A graduate student at the University of Lincoln (England), Anna Scott, magically found me (probably via the GSMD) and is seeking help getting participation in a research survey on heritage tourism in her country, specifically related to Mayflower pilgrim sites & heritage. I took the survey, at http://heritage-survey.limequery.com/45942/lang-en <http://heritage-survey.limequery.com/45942/lang-en> and invite you to do so and to pass this link to others. The survey asks what areas in the UK you would associate with "pilgrim heritage," then, if you have been to the UK, where, what you liked/didn't like, and similar questions. You can participate whether or not you have ever been to the UK or Europe, as she also asks whether you have been to a US destination related to Mayflower heritage. Please help a grad student and fill out her survey!
And if you're Canadian, please don't take offense!
U.S. residents - you might bone up on your Canadian history (not that I am an expert) and remember that you might have some Canadians in your family tree, or at least Canadian records of their life events. After the British expelled the French (Acadians), most Roman Catholics, from New Brunswick, Nova Scotia, and Prince Edward Island, they offered New England farmers ("planters"), Protestants, lands in those provinces in the 1760s to replace the missing French. Settlers also moved into southern Ontario ("Upper Canada") after the American Revolution. Many, many New England seafaring families relocated to Nova Scotia in the 1700s and early 1800s. Some of these American emigrants stayed a short while, many stayed for generations. In the 19th century, don't forget to look for ancestors on the move who gave birth while trekking across western Ontario to Michigan. In the 19th and 20th, remember that a honeymoon at Niagara Falls might also have included a wedding on the Canadian side. For some New England Catholics, especially Francophones, visits to relatives in Quebec (or even religious shrines, like the Basilica of Sainte-Anne-de-Beaupré) might have coincided with a birth, death, or marriage. On the links page, there are to sites to seek information on your Maritime Provinces ancestors, Nova Scotia Historical Vital Statistics and Planter Studies Centre, Acadia University, Wolfville, Nova Scotia, Canada.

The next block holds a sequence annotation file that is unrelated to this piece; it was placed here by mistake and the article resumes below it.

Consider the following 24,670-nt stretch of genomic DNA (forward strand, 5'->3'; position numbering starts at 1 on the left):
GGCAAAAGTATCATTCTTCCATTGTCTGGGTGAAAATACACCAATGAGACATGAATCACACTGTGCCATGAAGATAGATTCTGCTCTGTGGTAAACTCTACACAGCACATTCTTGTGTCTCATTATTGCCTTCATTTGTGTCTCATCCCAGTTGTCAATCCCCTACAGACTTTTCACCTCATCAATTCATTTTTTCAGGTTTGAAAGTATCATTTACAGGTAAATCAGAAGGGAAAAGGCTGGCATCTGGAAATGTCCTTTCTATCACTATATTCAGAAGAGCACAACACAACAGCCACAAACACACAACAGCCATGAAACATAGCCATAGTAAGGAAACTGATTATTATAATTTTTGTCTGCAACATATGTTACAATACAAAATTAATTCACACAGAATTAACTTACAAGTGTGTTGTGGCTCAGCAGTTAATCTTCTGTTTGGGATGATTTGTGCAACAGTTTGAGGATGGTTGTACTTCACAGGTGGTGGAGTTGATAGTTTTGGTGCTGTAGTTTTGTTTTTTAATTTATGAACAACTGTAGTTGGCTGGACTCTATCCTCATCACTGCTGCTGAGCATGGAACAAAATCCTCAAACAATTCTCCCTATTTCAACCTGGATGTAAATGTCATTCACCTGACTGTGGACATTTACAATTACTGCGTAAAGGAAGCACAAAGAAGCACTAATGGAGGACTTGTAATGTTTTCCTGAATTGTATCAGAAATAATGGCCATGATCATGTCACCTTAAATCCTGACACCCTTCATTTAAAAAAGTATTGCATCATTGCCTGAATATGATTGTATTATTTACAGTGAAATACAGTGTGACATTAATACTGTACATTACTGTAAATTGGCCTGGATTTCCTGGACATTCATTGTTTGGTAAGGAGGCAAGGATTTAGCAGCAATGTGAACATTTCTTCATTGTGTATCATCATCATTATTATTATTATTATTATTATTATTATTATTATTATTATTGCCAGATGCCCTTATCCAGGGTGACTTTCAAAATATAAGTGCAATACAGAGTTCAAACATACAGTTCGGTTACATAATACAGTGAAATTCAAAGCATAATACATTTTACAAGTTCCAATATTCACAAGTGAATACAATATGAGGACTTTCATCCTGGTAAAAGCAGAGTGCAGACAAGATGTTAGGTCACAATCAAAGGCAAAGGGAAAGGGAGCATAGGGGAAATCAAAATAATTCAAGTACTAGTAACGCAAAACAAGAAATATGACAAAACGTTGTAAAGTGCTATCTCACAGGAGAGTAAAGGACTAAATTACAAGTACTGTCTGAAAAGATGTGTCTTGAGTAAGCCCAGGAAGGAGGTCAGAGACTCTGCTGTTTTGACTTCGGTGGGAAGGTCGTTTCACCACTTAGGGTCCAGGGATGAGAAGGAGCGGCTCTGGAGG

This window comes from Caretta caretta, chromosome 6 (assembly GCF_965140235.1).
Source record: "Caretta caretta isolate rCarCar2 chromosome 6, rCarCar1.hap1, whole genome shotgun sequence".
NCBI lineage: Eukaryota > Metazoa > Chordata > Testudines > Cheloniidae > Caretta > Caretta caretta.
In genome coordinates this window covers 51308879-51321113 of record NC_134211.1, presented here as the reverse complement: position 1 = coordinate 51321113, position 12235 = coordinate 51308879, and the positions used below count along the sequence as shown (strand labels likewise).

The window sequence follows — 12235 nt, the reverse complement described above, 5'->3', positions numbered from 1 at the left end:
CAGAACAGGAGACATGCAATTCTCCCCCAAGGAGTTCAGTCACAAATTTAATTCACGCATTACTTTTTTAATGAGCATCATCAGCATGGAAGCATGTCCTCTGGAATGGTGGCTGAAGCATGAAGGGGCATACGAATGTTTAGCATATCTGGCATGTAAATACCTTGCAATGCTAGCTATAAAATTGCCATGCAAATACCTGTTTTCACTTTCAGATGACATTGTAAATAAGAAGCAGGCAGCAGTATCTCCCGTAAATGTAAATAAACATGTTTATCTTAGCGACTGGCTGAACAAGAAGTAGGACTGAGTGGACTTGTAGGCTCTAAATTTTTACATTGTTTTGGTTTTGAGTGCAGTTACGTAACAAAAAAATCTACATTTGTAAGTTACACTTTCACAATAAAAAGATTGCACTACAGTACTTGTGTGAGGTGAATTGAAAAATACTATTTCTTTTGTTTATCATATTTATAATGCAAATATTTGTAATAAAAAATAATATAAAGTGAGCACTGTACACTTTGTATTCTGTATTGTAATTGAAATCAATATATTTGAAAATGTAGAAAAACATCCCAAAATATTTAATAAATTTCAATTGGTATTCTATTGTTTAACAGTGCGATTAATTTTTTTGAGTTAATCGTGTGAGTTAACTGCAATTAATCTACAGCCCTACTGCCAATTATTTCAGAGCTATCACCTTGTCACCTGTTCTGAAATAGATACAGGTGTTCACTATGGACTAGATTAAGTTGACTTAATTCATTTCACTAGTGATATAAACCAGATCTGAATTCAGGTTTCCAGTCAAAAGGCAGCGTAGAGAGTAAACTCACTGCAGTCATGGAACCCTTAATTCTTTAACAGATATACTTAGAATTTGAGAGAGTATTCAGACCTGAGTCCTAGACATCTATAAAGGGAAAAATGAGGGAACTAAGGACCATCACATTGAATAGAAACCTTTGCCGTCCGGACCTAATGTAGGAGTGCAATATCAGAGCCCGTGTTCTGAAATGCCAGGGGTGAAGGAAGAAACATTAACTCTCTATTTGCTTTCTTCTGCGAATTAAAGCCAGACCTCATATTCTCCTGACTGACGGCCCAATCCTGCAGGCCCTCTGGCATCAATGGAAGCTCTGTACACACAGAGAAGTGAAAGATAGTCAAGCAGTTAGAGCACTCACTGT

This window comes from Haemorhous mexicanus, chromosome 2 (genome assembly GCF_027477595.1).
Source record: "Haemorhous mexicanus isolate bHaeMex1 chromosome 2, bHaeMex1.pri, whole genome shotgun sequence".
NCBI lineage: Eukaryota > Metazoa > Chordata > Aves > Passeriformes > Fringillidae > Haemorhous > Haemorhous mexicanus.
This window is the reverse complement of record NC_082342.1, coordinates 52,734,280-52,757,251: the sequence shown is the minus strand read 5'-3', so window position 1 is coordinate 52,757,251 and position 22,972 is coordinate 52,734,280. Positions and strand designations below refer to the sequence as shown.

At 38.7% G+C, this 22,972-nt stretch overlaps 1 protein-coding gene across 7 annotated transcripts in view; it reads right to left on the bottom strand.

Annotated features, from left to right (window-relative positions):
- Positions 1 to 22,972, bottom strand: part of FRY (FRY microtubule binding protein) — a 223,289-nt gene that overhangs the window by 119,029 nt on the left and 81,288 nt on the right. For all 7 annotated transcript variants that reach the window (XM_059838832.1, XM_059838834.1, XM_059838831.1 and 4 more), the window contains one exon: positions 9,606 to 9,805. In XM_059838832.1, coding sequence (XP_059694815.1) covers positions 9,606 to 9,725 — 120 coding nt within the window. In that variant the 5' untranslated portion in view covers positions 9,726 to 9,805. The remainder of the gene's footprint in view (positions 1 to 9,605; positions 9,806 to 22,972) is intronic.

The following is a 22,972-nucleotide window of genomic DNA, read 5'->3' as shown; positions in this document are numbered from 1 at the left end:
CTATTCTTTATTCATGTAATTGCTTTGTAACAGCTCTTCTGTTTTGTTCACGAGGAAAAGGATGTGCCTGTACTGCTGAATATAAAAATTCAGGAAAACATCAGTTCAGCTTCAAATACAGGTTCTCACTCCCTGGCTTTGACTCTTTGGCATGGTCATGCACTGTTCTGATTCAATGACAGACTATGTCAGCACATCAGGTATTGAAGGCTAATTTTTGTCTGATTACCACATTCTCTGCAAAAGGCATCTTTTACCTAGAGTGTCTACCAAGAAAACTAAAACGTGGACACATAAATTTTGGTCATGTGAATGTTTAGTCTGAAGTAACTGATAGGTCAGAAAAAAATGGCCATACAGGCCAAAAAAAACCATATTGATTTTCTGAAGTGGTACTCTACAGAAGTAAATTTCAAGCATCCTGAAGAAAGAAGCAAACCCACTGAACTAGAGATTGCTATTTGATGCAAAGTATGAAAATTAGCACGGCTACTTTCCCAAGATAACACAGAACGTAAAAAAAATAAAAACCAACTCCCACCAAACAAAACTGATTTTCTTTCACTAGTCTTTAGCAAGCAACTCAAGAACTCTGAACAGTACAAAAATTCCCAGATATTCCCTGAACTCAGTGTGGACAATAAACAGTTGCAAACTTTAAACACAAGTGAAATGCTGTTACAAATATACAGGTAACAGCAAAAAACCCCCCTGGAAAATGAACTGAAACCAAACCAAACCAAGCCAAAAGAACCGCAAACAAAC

The author is an Arizona research historian who enjoys the challenge of looking for Mayflower descendants, hers and anyone else's.
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